Hatty Lee cut her teeth on organizing at UC Berkeley to disaggregate Asian American student data and to establish a permanent home for the Multicultural Community Center. She learned from the most amazing folks while organizing tenants in the Tenderloin for affordable housing, healthcare, and community governance. Her love for Jesus and her peoples has taken her from a full-time ministry in Berkeley to neighboring in Seoul, throwing down with an anti-Trump PAC, and then to decolonial theologies, with doctoral work in Ancient Near East and the Hebrew Bible in view. Her research interests include folklore, trauma narratives, ritual studies, and diasporas in the HB. She believes in coffee, hosting Zoom communions, and sharing Netflix & HBOMAX accounts. You will most likely find her in the Yale Divinity School library or her advisor's office hours.
What happens when metaphors and rhetorics about the female body, in service of male control and desire, become literal?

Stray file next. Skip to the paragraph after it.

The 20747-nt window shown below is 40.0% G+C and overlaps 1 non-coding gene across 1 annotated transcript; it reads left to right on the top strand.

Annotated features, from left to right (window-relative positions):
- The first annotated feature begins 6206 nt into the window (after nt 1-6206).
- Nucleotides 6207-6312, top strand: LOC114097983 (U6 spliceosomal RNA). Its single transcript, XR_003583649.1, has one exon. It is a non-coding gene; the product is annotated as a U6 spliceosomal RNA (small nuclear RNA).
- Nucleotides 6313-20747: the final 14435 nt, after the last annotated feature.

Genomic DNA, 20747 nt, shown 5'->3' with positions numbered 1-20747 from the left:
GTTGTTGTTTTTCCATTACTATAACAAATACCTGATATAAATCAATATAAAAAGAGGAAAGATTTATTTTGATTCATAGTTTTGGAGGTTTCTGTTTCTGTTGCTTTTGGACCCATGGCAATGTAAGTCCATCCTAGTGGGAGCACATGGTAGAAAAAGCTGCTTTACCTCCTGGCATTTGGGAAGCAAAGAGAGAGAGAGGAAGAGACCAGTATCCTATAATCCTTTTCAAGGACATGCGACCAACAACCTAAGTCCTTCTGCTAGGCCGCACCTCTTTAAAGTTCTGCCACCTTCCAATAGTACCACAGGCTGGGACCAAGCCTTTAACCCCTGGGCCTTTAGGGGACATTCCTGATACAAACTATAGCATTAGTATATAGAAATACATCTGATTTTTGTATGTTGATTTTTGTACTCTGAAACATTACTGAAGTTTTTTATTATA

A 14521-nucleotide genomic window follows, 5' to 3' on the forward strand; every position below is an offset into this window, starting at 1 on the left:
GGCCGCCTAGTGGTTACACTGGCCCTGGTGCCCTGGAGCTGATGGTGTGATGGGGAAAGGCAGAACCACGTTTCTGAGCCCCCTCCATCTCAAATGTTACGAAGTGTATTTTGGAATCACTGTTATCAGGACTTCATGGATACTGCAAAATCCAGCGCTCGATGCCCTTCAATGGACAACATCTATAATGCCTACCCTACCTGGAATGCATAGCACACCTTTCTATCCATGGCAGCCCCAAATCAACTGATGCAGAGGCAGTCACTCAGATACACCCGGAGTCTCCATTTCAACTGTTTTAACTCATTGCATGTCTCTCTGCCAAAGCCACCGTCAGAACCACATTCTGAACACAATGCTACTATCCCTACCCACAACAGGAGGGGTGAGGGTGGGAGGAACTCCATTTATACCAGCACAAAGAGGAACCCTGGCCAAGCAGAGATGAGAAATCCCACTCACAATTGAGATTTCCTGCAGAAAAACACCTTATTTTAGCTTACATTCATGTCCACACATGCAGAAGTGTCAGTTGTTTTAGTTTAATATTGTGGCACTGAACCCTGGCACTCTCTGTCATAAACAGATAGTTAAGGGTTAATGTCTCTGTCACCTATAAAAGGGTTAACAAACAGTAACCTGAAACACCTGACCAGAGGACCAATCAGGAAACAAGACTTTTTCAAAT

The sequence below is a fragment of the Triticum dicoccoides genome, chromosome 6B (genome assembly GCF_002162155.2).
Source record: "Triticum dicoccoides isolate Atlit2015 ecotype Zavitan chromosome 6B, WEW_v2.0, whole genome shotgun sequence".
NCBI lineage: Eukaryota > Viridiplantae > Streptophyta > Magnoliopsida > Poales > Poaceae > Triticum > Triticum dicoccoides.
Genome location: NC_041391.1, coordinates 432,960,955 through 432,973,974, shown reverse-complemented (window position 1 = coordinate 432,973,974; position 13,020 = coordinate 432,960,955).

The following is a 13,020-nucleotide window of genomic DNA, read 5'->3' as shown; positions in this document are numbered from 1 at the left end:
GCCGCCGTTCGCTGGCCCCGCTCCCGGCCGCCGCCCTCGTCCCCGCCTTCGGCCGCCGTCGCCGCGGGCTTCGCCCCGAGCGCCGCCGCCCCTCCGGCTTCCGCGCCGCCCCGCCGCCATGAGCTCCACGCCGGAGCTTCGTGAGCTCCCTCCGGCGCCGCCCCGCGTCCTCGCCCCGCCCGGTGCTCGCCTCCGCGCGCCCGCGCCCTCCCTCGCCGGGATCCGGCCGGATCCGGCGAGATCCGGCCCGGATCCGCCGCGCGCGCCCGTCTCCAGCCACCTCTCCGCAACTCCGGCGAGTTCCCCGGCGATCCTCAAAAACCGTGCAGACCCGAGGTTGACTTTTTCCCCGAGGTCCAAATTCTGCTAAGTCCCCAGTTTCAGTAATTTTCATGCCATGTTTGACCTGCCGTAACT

Could women center their bodies as their own way of encountering God, without being subject to male desires or control? Can we articulate our own freedom by listening to, ritualizing, and making meaning out of our flows and cycles and senses?
These over-the-top acts of neighboring in Seoul, by people who would be strangers in any other context, weren’t driven by any utilitarian or ideological function. They didn’t demand that I somehow prove my belonging first before intruding into my life in ways usually reserved for intimate relationships.
It’s past midnight in Korea Standard Time on a Tuesday, and I’m up writing with no rush to get up early tomorrow, as I only teach two days of the week. This nocturnal rhythm is quite normal for many English instructors in Seoul.
A 10-year-old girl looks out to a bare and large soccer field of her elementary school. Standing on the elevated platform, she can see all around her meaningful landmarks from her first decade of memories in Ilsan, Korea, all she’s ever known.
I came across this line in the book “The Cultivated Life”, and it moved me. The author described a forest after a wildfire, with trees leveled down to charred stumps and dead branches, and then, suddenly, a green shoot peeks out from the ashes. Yes, some seeds only open up in destruction. But until that flash of color, death is present — acute and chronic pain, grief, desolation.